The “Santuario della Madonna della Corona” was carved into a mountain overlooking a dramatic cliff above Lake Garda.
Click here to launch the slideshow
Most tourists come to Verona, in northern Italy, to admire the world-famous balcony featured in Shakespeare’s Romeo and Juliet. But not many visitors know that just a few miles north of Verona lies one of the most unique churches of Europe. The “Santuario della Madonna della Corona,” literally the Sanctuary of Mary of the Crown, was built in 1530 by carving into the rock face of Mount Baldo in the Gerdeneses Alps. In its spot clinging to the cliff above Lake Garda, it looks as if it is suspended in air.
The origins of The Church of Mount Baldo, as locals call it, go back to the 14th century, when the natural cave formations started to attract holy men looking to spend periods of reflection and prayer. In 1530, when the earliest structure of the current church was built, it could only be reached by a tiny passage hanging down the cliffside. For a long time, only the most adventurous believers dared to reach the church. Indeed, one of the local noblemen decided to mark his dedication to the hard-to-reach church by leaving a 70-cm tall stone statue that still bears his family’s name.
For the past 500 years, locals have tried to make this seemingly suspended church more accessible. First, they built a wooden bridge at the bottom of the valley so that visitors no longer needed to cross a river to get there. Then, during the 16th century, they built two large staircases that led up to the church, sparing people from walking along a rocky and windy path.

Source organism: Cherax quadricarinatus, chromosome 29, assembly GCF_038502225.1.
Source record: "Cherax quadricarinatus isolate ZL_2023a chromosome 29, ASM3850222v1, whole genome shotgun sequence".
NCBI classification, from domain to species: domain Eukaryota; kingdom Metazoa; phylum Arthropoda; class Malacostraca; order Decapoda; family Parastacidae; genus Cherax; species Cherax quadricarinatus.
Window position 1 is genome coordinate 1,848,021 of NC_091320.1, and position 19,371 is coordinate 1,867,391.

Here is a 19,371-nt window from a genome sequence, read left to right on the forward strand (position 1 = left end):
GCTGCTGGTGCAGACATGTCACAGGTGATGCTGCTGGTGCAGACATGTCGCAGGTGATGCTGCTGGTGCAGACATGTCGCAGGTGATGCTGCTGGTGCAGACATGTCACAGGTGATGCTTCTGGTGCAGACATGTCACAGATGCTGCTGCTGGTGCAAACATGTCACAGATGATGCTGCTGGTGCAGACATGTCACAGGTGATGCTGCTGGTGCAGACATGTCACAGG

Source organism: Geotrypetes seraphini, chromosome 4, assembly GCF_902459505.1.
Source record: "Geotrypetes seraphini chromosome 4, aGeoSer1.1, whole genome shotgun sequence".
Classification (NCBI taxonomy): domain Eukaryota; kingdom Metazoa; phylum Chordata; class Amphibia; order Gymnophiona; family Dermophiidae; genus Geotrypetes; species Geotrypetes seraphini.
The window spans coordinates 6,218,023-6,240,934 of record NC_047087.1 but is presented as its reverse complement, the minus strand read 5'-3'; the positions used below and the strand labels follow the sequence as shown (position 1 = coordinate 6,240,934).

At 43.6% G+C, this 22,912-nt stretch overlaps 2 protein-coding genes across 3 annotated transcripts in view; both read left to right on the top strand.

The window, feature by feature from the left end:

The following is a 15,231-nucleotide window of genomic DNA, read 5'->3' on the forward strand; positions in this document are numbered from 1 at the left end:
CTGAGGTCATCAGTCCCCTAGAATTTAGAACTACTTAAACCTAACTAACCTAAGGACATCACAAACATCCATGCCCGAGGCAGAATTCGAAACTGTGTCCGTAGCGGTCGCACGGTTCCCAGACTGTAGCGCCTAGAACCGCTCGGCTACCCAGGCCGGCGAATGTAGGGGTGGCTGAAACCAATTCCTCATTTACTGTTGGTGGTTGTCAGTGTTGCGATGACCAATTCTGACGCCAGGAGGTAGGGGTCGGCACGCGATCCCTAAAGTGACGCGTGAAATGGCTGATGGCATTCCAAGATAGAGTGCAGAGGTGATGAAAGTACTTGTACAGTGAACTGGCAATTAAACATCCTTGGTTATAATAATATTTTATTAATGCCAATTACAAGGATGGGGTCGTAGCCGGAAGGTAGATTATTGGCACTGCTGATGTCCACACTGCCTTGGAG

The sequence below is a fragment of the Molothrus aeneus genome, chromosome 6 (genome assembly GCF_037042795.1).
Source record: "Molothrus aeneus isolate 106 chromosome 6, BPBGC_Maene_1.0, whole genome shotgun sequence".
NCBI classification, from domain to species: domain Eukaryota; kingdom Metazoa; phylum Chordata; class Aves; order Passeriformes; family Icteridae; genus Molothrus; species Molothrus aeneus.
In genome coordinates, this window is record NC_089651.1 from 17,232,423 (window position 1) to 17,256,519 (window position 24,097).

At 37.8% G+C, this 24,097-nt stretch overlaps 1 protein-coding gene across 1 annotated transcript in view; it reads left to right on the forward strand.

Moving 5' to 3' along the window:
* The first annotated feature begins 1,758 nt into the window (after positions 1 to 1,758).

By 1625, as more and more pilgrims were flocking to this remote corner of northern Italy to visit the church, locals decided to build a bigger structure located 13 feet above the first church, which was incorporated in the presbytery of the new church.
The church remained intact throughout the two world wars that plagued the region in the 20th century; however, it incurred serious damage due to wear and tear. In 1974 local Bishop Giuseppe Carraro asked Guido Tisato to refurbish the church. Tosato decided to demolish the existing construction to build a new one based on more solid foundations. By 1978 the new church was consecrated by Bishop Carraro and by 1982 it entered the list of “minor basilicas” of Italy. But what can be considered the highlight of its 500-year-old history occurred in 1988 when Pope John Paul II visited the basilica and led believers in a collective prayer service to the Madonna of the Crown.
Plan a visit: From Verona, take a local train until Peschiera del Garda and then buses (483, 476) to Spiazzi. You will see signs indicating the beginning of the path to the “Santuario della Madonna della Corona.” Guided pilgrimages can be booked through this website.
Since you are here…
…we’d like to have one more word with you. We are excited to report that Aleteia’s readership is growing at a rapid rate, world-wide! Our team proves its mission every day by providing high-quality content that informs and inspires a Christian life. But quality journalism has a cost and it’s more than ads can cover. We want our articles to be accessible to everyone, free of charge, but we need your help. To continue our efforts to nourish and inspire our Catholic family, your support is invaluable. Become an Aleteia Patron today for as little as $3 a month. May we count on you?